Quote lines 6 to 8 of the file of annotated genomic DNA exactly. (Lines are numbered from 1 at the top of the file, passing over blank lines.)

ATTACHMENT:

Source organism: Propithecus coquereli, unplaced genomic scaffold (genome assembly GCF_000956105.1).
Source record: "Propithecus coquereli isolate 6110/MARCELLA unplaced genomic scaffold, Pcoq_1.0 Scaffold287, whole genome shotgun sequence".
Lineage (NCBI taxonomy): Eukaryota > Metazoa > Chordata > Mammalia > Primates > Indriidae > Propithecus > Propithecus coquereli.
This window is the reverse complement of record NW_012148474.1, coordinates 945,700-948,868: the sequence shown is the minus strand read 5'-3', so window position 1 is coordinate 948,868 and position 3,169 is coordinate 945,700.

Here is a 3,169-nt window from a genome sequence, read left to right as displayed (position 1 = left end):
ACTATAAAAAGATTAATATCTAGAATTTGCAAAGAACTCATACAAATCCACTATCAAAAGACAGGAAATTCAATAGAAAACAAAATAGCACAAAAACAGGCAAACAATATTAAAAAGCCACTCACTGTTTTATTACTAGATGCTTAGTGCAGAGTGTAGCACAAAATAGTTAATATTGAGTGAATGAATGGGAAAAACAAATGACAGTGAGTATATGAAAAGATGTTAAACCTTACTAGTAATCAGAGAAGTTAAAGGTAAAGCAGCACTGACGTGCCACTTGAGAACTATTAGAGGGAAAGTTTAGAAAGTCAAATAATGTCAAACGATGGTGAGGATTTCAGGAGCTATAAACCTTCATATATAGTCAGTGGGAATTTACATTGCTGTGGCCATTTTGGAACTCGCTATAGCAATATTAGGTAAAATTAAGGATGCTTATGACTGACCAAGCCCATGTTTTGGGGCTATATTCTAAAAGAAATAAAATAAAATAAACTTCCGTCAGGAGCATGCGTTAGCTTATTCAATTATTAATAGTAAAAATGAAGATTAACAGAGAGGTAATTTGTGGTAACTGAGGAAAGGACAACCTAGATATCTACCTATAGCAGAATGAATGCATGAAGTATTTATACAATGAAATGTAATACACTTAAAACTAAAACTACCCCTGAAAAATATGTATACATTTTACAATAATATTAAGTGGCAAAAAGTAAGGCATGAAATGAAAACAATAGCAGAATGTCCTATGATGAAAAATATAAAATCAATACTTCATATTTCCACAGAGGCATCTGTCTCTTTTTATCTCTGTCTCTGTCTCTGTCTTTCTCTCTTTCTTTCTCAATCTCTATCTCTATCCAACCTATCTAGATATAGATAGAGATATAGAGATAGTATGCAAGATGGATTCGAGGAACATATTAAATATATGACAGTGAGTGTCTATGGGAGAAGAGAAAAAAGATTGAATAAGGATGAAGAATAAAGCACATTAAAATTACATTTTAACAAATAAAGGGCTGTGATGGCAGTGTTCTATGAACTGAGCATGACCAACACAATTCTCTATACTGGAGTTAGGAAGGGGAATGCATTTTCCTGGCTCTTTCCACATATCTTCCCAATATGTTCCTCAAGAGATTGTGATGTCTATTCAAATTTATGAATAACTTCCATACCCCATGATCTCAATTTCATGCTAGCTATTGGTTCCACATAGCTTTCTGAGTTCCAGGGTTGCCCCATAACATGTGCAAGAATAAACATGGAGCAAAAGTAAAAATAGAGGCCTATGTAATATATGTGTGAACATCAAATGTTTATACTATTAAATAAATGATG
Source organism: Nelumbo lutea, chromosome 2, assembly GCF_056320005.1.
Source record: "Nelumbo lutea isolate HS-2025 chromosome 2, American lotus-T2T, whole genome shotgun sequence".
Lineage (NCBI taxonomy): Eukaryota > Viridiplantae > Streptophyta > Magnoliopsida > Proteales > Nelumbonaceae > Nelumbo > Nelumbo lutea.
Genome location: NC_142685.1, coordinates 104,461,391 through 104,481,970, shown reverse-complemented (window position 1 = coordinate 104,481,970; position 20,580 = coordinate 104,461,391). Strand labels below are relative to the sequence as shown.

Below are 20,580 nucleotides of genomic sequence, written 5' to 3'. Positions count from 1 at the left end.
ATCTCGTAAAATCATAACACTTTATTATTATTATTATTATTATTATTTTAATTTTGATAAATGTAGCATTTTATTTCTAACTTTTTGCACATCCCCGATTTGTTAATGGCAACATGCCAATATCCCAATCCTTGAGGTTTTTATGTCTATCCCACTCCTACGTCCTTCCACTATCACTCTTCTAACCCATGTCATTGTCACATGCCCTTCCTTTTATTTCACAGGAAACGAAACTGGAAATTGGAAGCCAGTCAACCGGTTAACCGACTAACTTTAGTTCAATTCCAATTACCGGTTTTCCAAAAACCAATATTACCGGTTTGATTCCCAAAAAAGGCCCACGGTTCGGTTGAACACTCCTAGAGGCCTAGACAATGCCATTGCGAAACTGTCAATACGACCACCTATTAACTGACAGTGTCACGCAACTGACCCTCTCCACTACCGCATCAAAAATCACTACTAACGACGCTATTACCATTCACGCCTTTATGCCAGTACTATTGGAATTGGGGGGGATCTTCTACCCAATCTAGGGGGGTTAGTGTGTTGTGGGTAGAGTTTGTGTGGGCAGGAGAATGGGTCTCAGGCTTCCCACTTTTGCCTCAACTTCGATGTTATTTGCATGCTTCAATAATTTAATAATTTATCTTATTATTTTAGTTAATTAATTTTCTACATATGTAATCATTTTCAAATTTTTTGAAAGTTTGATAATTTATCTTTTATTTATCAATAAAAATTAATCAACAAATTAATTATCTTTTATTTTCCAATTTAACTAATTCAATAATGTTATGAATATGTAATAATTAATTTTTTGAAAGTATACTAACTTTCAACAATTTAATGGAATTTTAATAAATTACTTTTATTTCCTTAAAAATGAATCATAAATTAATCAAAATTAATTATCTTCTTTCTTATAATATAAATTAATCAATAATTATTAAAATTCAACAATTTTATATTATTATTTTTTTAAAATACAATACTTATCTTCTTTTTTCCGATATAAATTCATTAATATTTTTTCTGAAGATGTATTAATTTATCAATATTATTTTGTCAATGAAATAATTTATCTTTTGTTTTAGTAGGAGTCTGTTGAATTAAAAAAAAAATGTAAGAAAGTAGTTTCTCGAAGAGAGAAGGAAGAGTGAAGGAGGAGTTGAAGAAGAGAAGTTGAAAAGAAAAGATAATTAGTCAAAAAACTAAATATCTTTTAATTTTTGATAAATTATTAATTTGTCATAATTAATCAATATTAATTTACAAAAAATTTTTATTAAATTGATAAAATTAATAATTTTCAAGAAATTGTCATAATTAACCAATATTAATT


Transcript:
ACTATAAAAAGATTAATATCTAGAATTTGCAAAGAACTCATACAAATCCACTATCAAAAGACAGGAAATTCAATAGAAAACAAAATAGCACAAAAACAGGCAAACAATATTAAAAAGCCACTCACTGTTTTATTACTAGATGCTTAGTGCAGAGTGTAGCACAAAATAGTTAATATTGAGTGAATGAATGGGAAAAACAAATGACAGTGAGTATATGAAAAGATGTTAAACCTTACTAGTAATCAGAGAAGTTAAAGGTAAAGCAGCACTGACGTGCCACTTGAGAACTATTAGAGGGAAAGTTTAGAAAGTCAAATAATGTCAAACGATGGTGAGGATTTCAGGAGCTATAAACCTTCATATATAGTCAGTGGGAATTTACATTGCTGTGGCCATTTTGGAACTCGCTATAGCAATATTAGGTAAAATTAAGGATGCTTATGACTGACCAAGCCCATGTTTTGGGGCTATATTCTAAAAGAAATAAAATAAAATAAACTTCCGTCAGGAGCATGCGTTAGCTTATTCAATTATTAATAGTAAAAATGAAGATTAACAGAGAGGTAATTTGTGGTAACTGAGGAAAGGACAACCTAGATATCTACCTATAGCAGAATGAATGCATGAAGTATTTATACAATGAAATGTAATACACTTAAAACTAAAACTACCCCTGAAAAATATGTATACATTTTACAATAATATTAAGTGGCAAAAAGTAAGGCATGAAATGAAAACAATAGCAGAATGTCCTATGATGAAAAATATAAAATCAATACTTCATATTTCCACAGAGGCATCTGTCTCTTTTTATCTCTGTCTCTGTCTCTGTCTTTCTCTCTTTCTTTCTCAATCTCTATCTCTATCCAACCTATCTAGATATAGATAGAGATATAGAGATAGTATGCAAGATGGATTCGAGGAACATATTAAATATATGACAGTGAGTGTCTATGGGAGAAGAGAAAAAAGATTGAATAAGGATGAAGAATAAAGCACATTAAAATTACATTTTAACAAATAAAGGGCTGTGATGGCAGTGTTCTATGAACTGAGCATGACCAACACAATTCTCTATACTGGAGTTAGGAAGGGGAATGCATTTTCCTGGCTCTTTCCACATATCTTCCCAATATGTTCCTCAAGAGATTGTGATGTCTATTCAAATTTATGAATAACTTCCATACCCCATGATCTCAATTTCATGCTAGCTATTGGTTCCACATAGCTTTCTGAGTTCCAGGGTTGCCCCATAACATGTGCAAGAATAAACATGGAGCAAAAGTAAAAATAGAGGCCTATGTAATATATGTGTGAACATCAAATGTTTATACTATTAAATAAATGATG
Source organism: Nelumbo lutea, chromosome 2, assembly GCF_056320005.1.
Source record: "Nelumbo lutea isolate HS-2025 chromosome 2, American lotus-T2T, whole genome shotgun sequence".